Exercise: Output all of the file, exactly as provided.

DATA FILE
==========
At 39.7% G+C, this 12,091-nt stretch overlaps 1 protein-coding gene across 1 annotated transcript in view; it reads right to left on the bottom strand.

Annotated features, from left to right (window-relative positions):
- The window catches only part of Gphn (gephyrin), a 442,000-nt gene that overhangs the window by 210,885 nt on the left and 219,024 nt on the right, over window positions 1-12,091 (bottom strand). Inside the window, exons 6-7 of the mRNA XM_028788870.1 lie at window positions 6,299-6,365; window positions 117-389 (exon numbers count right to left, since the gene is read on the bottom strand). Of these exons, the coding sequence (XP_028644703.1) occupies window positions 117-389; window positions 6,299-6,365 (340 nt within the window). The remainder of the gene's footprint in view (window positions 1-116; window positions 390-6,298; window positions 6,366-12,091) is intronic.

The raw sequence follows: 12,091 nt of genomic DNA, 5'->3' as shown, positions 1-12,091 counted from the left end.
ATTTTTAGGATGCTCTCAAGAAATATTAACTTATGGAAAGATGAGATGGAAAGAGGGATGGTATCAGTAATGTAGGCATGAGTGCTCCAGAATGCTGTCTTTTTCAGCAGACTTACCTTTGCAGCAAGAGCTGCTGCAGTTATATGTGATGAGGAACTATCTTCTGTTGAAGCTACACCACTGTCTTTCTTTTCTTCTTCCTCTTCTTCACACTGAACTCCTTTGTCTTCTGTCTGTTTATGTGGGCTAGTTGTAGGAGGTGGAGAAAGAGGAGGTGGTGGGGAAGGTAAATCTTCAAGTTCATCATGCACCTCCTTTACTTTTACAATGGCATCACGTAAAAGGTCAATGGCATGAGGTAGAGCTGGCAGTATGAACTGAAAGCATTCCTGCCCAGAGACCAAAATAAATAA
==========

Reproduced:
At 39.7% G+C, this 12,091-nt stretch overlaps 1 protein-coding gene across 1 annotated transcript in view; it reads right to left on the bottom strand.

Annotated features, from left to right (window-relative positions):
- The window catches only part of Gphn (gephyrin), a 442,000-nt gene that overhangs the window by 210,885 nt on the left and 219,024 nt on the right, over window positions 1-12,091 (bottom strand). Inside the window, exons 6-7 of the mRNA XM_028788870.1 lie at window positions 6,299-6,365; window positions 117-389 (exon numbers count right to left, since the gene is read on the bottom strand). Of these exons, the coding sequence (XP_028644703.1) occupies window positions 117-389; window positions 6,299-6,365 (340 nt within the window). The remainder of the gene's footprint in view (window positions 1-116; window positions 390-6,298; window positions 6,366-12,091) is intronic.

The raw sequence follows: 12,091 nt of genomic DNA, 5'->3' as shown, positions 1-12,091 counted from the left end.
ATTTTTAGGATGCTCTCAAGAAATATTAACTTATGGAAAGATGAGATGGAAAGAGGGATGGTATCAGTAATGTAGGCATGAGTGCTCCAGAATGCTGTCTTTTTCAGCAGACTTACCTTTGCAGCAAGAGCTGCTGCAGTTATATGTGATGAGGAACTATCTTCTGTTGAAGCTACACCACTGTCTTTCTTTTCTTCTTCCTCTTCTTCACACTGAACTCCTTTGTCTTCTGTCTGTTTATGTGGGCTAGTTGTAGGAGGTGGAGAAAGAGGAGGTGGTGGGGAAGGTAAATCTTCAAGTTCATCATGCACCTCCTTTACTTTTACAATGGCATCACGTAAAAGGTCAATGGCATGAGGTAGAGCTGGCAGTATGAACTGAAAGCATTCCTGCCCAGAGACCAAAATAAATAA